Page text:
Fractures are both rough and irregular but can be expressed by a simple model concept of two smooth parallel plates, where the cubic law describes the proportionality of the flux to the third power of the fracture aperture. However, in natural conditions, more so in the intermediate vadose zone, these assumptions are violated, particularly with regard to unsaturated conditions. In this paper we present a qualitative experimental study that seeks to investigate the flow from the fundamental concept of the horizontal smooth parallel plates under conditions of variable saturation into an intersection with and without a vertical fracture intersection. The study consists of flow visualization experiments conducted on a transparent replica of the smooth parallel plates. Findings from this research proved that saturated laminar flow is not likely achieved in nonhorizontal fractures. Draining of the saturated horizontal discontinuity occurs preferentially along the vertical face as non-uniform separate rivulets exiting at discrete points along the discontinuity; and wider preferential flow paths in the test with an intersecting vertical discontinuity. This occurs even if the water supply implies that it should achieve near-saturation. The results indicate that movement of water through the fractured vadose zone becomes a matter of the continuity principle, whereby water should theoretically be transported downward at significantly higher flow rates given the very low degree of water saturation. Current techniques which aim to quantify discrete fracture flow, notably at sub-saturation, are implicitly inaccurate, as is evident by this study's aims of qualifying rather than quantifying flow mechanisms.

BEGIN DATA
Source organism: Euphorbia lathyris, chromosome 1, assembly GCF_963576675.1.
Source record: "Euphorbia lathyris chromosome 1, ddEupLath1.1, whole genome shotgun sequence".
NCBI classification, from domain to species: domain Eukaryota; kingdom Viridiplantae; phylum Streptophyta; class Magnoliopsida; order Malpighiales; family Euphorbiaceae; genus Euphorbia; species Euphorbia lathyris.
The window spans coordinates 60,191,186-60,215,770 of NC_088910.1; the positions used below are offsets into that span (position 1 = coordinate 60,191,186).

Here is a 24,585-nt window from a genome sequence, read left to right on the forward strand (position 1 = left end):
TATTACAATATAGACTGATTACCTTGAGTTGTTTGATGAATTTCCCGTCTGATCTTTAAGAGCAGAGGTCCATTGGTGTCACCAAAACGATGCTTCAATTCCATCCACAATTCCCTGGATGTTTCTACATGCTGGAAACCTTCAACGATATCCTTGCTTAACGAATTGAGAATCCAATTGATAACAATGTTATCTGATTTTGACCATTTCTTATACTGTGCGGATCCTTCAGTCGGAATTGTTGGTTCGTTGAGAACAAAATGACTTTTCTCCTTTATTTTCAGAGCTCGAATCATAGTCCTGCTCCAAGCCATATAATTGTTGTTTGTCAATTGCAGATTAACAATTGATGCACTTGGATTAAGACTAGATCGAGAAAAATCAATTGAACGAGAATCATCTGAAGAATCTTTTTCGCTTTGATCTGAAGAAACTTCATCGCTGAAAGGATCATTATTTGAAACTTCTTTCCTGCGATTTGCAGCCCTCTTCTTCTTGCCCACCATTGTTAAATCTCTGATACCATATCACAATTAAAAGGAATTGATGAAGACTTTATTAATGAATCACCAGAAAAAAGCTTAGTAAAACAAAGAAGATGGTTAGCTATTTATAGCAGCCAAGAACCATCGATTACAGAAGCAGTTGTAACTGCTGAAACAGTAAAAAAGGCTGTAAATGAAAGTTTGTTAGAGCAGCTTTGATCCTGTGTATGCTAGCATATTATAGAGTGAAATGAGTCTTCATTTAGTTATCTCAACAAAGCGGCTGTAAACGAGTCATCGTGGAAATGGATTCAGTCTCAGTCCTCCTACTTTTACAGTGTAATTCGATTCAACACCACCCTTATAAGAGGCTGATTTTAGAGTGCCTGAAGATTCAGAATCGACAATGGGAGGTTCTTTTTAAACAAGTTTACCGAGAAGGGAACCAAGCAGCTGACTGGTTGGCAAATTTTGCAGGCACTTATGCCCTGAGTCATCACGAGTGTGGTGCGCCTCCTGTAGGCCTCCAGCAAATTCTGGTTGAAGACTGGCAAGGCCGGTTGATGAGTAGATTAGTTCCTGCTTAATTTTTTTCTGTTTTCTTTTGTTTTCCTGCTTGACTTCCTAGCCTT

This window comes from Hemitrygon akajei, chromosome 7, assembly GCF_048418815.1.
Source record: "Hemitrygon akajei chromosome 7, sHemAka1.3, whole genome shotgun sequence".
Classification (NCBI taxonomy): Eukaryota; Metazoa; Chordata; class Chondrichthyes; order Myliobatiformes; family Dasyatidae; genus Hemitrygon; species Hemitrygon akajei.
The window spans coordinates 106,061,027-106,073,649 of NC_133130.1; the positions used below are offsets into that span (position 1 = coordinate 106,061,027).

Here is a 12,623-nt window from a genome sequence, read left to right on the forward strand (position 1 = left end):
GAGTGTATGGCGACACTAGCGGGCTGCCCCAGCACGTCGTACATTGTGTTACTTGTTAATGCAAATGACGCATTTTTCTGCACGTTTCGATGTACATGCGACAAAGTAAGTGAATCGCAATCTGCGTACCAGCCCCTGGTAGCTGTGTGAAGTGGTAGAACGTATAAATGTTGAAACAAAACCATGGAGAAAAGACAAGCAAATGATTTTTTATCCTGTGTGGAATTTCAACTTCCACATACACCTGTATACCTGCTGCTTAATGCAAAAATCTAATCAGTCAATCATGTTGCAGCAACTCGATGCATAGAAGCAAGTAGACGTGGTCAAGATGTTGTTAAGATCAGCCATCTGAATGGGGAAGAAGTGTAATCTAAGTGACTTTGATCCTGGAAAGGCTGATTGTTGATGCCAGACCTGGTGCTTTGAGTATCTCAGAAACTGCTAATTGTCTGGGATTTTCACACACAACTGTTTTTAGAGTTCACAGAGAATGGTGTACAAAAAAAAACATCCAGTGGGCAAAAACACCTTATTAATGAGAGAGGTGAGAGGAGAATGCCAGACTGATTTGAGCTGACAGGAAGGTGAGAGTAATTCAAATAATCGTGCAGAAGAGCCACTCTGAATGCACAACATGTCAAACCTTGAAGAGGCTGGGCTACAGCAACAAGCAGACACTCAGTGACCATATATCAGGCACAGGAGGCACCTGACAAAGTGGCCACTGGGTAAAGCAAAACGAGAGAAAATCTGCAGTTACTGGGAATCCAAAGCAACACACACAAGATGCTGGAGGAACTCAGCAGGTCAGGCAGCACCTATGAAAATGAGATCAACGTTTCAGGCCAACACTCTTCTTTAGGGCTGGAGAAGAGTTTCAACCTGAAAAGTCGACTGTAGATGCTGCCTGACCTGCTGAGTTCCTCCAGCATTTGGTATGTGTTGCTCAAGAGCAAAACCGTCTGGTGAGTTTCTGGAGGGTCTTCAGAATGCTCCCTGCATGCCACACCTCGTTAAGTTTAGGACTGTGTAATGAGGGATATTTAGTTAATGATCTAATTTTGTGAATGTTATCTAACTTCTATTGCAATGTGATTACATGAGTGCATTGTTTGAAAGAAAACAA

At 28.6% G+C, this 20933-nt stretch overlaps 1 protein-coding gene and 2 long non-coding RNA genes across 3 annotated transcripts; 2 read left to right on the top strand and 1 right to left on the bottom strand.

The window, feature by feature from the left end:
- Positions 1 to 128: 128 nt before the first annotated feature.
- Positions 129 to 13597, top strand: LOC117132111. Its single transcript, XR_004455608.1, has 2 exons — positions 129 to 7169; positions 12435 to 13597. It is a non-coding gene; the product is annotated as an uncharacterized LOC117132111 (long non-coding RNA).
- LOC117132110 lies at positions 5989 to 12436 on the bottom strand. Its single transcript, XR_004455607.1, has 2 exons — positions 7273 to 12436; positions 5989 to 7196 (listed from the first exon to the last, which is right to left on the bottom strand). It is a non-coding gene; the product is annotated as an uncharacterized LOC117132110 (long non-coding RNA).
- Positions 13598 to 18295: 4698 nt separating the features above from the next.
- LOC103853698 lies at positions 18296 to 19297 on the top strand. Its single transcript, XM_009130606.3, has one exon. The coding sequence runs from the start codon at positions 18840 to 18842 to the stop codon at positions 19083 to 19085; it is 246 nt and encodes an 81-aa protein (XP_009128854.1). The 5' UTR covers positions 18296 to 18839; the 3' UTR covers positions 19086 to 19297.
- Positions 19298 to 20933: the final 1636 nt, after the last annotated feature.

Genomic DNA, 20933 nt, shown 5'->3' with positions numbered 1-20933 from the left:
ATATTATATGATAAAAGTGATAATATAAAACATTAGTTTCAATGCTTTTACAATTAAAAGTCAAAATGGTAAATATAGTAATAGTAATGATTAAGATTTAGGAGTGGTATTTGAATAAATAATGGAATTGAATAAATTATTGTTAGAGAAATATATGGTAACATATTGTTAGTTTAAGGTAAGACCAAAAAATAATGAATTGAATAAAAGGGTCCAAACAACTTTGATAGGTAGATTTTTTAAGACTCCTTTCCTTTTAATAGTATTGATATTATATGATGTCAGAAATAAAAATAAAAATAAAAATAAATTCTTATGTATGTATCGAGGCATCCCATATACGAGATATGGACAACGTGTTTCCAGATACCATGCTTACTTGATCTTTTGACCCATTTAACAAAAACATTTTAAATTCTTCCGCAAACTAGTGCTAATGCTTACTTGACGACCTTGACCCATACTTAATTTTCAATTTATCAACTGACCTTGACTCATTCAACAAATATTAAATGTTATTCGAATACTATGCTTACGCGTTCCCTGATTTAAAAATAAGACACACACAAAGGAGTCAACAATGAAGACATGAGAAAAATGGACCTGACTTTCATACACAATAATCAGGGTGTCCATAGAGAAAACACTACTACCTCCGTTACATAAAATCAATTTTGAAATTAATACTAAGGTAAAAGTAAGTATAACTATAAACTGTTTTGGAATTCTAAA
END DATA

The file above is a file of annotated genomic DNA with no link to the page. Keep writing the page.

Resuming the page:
INTRODUCTION

Flow through discrete discontinuities can be expressed by a simple model concept of two smooth parallel plates, assuming the matrix as impermeable and saturated laminar flow conditions apply. From this strong simplification of natural conditions, the flux (Q) occurring through a single discrete fracture, can be determined using a basic analytical method, derived from the Navier-Stokes equation, known as the cubic law due to the proportionality of the flux to the third power of aperture as detailed by, e.g. Zimmerman and Bodvarsson (1996), and recently reviewed in terms of its applicability to unsaturated rock masses by Dippenaar and van Rooy (2016).

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